1. Stan Says:

    Yes Cameron did well on how to tackle the symptoms of what’s gone wrong but he’s still stoking the fires of the kind of frustration that spill over into outbreaks of violence which will continue from time to time until the root causes of our discontented and disconnected society are addressed.

    • keeptonyblairforpm Says:

      True, Stan.

      But this addressing “root causes” is a Catch 22 situation which I predict will remain incomplete. Why? Because when one looks at “root causes” (and they are complex, imho) one is leapt upon as racist, inciting, stoking fires. See reaction to David Starkey on Newsnight last night.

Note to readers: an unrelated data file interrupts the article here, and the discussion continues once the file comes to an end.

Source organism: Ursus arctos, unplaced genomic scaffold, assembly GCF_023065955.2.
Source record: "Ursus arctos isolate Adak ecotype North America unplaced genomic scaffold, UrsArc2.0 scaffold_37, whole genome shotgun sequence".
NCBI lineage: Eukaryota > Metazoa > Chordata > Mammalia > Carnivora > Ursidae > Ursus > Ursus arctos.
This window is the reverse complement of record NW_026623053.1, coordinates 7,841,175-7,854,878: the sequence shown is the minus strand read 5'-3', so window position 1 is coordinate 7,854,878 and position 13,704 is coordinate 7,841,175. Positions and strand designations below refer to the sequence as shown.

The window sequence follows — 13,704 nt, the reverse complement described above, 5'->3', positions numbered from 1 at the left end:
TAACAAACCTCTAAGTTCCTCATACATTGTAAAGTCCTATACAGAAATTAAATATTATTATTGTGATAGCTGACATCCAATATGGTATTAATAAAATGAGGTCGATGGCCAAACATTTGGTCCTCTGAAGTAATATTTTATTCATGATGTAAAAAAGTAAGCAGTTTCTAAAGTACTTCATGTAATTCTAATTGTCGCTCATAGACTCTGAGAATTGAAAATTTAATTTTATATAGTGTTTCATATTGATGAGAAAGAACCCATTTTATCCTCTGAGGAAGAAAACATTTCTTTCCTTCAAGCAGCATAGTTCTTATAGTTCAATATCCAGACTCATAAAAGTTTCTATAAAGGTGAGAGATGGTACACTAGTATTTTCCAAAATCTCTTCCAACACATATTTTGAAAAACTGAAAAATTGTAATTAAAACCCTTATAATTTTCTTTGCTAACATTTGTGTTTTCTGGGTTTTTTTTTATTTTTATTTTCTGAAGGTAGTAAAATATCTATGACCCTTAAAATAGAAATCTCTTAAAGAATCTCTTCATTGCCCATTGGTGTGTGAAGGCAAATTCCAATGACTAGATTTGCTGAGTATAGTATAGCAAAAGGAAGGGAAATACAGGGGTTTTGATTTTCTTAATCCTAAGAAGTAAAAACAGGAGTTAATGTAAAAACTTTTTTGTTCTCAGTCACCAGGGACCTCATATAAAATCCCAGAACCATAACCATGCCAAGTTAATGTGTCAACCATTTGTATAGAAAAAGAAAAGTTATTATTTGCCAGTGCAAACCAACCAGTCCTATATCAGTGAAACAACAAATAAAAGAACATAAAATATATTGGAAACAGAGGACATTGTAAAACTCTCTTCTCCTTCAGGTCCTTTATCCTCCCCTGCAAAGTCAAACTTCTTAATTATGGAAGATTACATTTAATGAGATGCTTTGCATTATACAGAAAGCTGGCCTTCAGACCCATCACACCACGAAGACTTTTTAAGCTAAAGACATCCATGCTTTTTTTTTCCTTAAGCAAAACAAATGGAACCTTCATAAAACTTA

2. Tony Blair | -a lesson to learn from TB on extreme violence- « Says:

    […] After Riots, will Cameron’s Big Society NOW have legs? Blairism revisited? (keeptonyblairforpm.wordpress.com) Rate this: Like this:LikeWees de eerste om post te waarderen. […]

  3. yinka25 Says:

    For Tony Blair to have stepped forward to give his views on August 2011’s riots smacks guilty conscience. The policies; some racist set by his government – during New Labour’s time in office – contributed significantly to the riots. Stepping forward and attacking an unpopular Prime Minister’s (David Cameron) comments is just a defensive approach from Blair. Can someone please explain what the big society is really about?

  4. keeptonyblairforpm Says:

    Some might suggest that his too-liberal policies towards immigration stoked the fires. He is/was THE most UNracist PM ever, imho.

    “Big society”. No idea what it is. A catchy catch-phrase, they hoped.